The Dairy – Review (Clapham)

It’s all happening south of the river for me now, first the Trinity and now discovering The Dairy (sorry I’m a late comer) which opened in March 2013, a stone throw away from Clapham Common Tube. Husband and wife team Robin and Sarah Gill who run The Dairy are also responsible for The Manor in Clapham which opened in November 2014 and more recently Paradise Garage which was launched just last month. Head chef Robin Gill, a former head chef of Almeida, Noma and Manoir Aux Quat Saisons with the legendary Raymond Blanc has a simple mission – have an emphasis on seasonality and cooking really good creative food. Herbs and vegetables are grown on their rooftop urban garden and honey is produced by their own bees, I mean how cool is that? The decor is minimal, no white table cloths in sight, comes with a semi open kitchen, a bar and seating for around 40 diners. The wine list features an array of well priced plonk and the food is composed of ‘small plates’ from the ‘garden’, ‘sea’ and ‘land’ as you can see here and a tasting menu is available too:



Chefs stopping work for a momentary pose!


My fellow diner and I were served complimentary grilled green beans and sunflower butter – the beans tasted super fresh, sweet and worked well with the coarse butter. A good start indeed.


The freshly baked bread went down a treat too – as you tear, it releases steam, and an instant crunch chimes through the ears when you bite into the crust. The fluffy butter just made it all the more luscious. I could’ve easily eaten more and more!


Chicken Liver Mousse, Gooseberry and Apple. £6. The mousse was whipped to a fluffy consistency, silky smooth and the acidic fruit gave its balance. It was perfect for scooping and slathering onto the bread which they do so well here.


Lady Hamilton’ smoked cod, wild fennel seeds, sorrel £4. Not the most convincing dish for me, totally not what I expected with the yogurt like consistency. I would dodge this one and opt for another dish next time.


Truffled brie de Meaux, fig and walnut toast, rooftop honey. £9.5.  This was quite possibly the most gorgeous brie dish I’ve ever had. The cheese was nicely melted onto that crunchy toast and the generous mountain of earthy truffles tasted so good with it. If you don’t oder this, you WILL miss out!


Kentish corn, white polenta, barbecued duck hearts. £8.5. I loved this dish for all its depths of umami and single handedly demolished it. Textually it was pitch perfect with crunchy corn against the really flavourful polenta. This dish along with the brie were my favourite things to eat for the evening.


Salt baked beetroot, cobnuts, house lardo, damson. £8.5. The white beetroot came sliced thinly and tasted really sweet with no soil notes unlike the earthy purple variety. The cobnuts gave texture and the damson the acidity.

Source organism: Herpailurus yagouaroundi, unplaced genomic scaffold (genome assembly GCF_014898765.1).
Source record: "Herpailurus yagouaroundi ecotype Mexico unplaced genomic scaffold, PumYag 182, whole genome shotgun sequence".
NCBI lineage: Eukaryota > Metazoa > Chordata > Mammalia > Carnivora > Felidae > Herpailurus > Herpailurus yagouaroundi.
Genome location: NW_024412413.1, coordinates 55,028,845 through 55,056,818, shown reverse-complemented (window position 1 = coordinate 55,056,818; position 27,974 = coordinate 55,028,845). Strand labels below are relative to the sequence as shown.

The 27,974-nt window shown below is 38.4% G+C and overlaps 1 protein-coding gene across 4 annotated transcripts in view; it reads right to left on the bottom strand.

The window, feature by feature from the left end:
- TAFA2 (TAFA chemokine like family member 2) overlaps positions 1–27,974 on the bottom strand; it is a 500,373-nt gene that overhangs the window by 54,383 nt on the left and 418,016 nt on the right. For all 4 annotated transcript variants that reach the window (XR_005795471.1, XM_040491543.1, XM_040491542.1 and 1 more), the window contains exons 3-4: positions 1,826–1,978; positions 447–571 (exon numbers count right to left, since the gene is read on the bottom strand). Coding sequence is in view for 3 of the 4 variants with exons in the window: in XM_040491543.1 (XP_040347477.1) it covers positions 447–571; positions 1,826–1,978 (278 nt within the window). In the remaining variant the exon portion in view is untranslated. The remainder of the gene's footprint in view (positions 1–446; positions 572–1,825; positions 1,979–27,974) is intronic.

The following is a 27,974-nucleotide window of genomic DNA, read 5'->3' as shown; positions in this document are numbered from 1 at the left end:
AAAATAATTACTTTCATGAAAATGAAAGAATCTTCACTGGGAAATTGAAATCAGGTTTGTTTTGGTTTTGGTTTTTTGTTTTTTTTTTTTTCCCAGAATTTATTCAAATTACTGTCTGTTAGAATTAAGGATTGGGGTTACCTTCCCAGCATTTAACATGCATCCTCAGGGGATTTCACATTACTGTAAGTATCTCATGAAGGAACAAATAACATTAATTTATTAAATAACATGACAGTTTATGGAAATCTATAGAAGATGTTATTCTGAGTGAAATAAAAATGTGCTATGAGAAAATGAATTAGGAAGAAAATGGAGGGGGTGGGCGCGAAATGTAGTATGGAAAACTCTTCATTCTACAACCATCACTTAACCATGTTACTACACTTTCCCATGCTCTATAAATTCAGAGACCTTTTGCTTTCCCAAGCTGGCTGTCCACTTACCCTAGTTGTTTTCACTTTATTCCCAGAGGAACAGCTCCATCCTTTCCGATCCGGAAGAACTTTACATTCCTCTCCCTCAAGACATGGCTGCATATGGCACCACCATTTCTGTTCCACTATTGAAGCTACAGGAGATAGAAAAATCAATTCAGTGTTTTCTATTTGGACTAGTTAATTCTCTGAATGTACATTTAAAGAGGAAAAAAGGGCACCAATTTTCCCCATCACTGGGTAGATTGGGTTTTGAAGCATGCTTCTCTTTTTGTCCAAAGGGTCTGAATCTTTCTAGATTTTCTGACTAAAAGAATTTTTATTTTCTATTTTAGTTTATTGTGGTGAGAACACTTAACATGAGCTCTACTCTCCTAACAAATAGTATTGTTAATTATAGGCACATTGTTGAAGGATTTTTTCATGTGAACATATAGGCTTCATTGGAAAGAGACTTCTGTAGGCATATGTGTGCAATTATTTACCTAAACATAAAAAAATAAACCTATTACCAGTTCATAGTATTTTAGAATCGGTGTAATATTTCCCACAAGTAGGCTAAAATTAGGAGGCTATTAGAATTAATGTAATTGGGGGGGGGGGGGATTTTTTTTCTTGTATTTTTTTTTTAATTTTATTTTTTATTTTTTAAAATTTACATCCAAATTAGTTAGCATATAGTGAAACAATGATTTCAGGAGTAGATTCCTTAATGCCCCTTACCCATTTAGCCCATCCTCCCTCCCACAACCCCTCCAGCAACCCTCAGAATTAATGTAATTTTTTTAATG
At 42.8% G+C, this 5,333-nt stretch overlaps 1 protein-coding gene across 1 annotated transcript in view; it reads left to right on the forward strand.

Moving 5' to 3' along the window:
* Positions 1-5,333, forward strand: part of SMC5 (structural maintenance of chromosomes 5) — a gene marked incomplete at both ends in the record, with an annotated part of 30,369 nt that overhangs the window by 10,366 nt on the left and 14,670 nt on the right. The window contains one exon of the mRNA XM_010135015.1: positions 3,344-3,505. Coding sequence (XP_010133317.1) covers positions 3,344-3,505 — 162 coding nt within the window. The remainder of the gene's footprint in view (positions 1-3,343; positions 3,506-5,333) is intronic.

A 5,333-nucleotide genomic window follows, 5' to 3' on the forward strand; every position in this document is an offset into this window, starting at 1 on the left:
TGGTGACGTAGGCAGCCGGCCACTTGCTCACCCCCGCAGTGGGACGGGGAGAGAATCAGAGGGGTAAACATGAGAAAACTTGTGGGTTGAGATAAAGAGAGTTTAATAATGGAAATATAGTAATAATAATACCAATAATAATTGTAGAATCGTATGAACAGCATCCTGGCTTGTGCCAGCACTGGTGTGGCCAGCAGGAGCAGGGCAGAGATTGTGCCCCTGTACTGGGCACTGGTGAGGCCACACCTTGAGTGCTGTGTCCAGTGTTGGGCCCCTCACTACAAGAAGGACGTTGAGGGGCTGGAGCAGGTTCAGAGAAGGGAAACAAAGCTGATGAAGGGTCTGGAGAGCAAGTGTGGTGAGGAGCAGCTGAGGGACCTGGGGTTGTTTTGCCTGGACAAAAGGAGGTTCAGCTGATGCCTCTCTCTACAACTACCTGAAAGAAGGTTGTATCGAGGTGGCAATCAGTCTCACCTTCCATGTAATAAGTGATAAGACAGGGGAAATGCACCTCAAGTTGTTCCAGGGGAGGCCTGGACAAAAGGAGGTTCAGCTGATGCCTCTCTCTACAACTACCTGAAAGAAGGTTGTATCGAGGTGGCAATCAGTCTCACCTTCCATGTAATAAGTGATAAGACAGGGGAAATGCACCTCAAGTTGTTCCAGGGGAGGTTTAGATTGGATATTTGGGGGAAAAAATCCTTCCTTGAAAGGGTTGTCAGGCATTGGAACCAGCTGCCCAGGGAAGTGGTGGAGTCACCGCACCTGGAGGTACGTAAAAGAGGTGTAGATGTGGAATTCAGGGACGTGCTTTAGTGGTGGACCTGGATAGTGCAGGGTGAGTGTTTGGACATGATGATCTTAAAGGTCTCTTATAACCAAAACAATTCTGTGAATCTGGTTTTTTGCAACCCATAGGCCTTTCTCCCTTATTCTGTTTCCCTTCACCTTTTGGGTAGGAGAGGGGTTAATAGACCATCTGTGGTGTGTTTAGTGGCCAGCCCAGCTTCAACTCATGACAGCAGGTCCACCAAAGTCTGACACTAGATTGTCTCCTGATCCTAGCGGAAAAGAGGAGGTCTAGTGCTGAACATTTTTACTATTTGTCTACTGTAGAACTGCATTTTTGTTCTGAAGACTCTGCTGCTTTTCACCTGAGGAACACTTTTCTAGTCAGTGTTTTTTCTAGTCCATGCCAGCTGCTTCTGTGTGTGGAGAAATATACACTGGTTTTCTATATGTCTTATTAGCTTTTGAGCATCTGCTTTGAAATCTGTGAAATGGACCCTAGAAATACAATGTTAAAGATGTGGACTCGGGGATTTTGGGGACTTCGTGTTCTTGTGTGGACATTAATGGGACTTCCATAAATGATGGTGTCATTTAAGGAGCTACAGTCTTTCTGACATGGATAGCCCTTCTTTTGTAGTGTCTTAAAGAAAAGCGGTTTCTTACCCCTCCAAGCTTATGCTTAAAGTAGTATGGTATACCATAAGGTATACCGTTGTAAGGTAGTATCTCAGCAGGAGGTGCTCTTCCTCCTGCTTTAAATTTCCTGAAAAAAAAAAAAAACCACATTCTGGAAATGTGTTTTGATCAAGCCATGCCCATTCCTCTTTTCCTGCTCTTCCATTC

Applewood smoked eel, charred English radish, soft yolk. £10.5. They clearly had one eye on the balance sheet with this one with only two dinky pieces of eel. What they lacked in size they made up for huge flavour though, it was like salty smoky bacon disguised as eel. Lightly pickled thinly sliced daikon which folded up on themselves featured too, with forest green nasturtium leaves for visual impact more than anything else.


Chicken oyster, crispy skin, kefir, lettuce. £9. For those who aren’t in the know, kefir is a cultured milk product and it gave the dish a slightly lactic taste which worked really well with all the other elements. The lettuce came with slightly brined notes which was a nice touch.


73 day aged Devonshire beef, Scottish girolles, caramelised tunworth. £25 (For 2).  This is for the advanced beef eater – the flavour was intense from the ageing and further enhanced by the nutty tunworth cheese. Don’t expect a juicy ribeye like texture but instead a cut that requires more jaw work, but due that the robust beefy flavour, it was all the more rewarding for it.


The verdict;

The damage: Expect to pay £50-£75 per head with wine and cocktails
The good: The truffled brie de Meaux and Kentish corn dishes were made by the culinary gods and I will sooner rather than later go back for them alone and order extra sour dough bread to dredge until my hearts content. The service was brisk, friendly and on point. The urban rooftop garden is a lovely touch too. If you really would like to know how good British cooking should be then look no further and get booking. I was really surprised at how good value it is too and there’s a real buzz in the atmosphere.
The bad: The Lady Hamilton’ smoked cod wasn’t the greatest and I really wish I came here earlier and I can’t wait to try The Manor and Paradise Garage!
Rating: 4/5
15 The Pavement, Clapham Old Town, SW4 0H1

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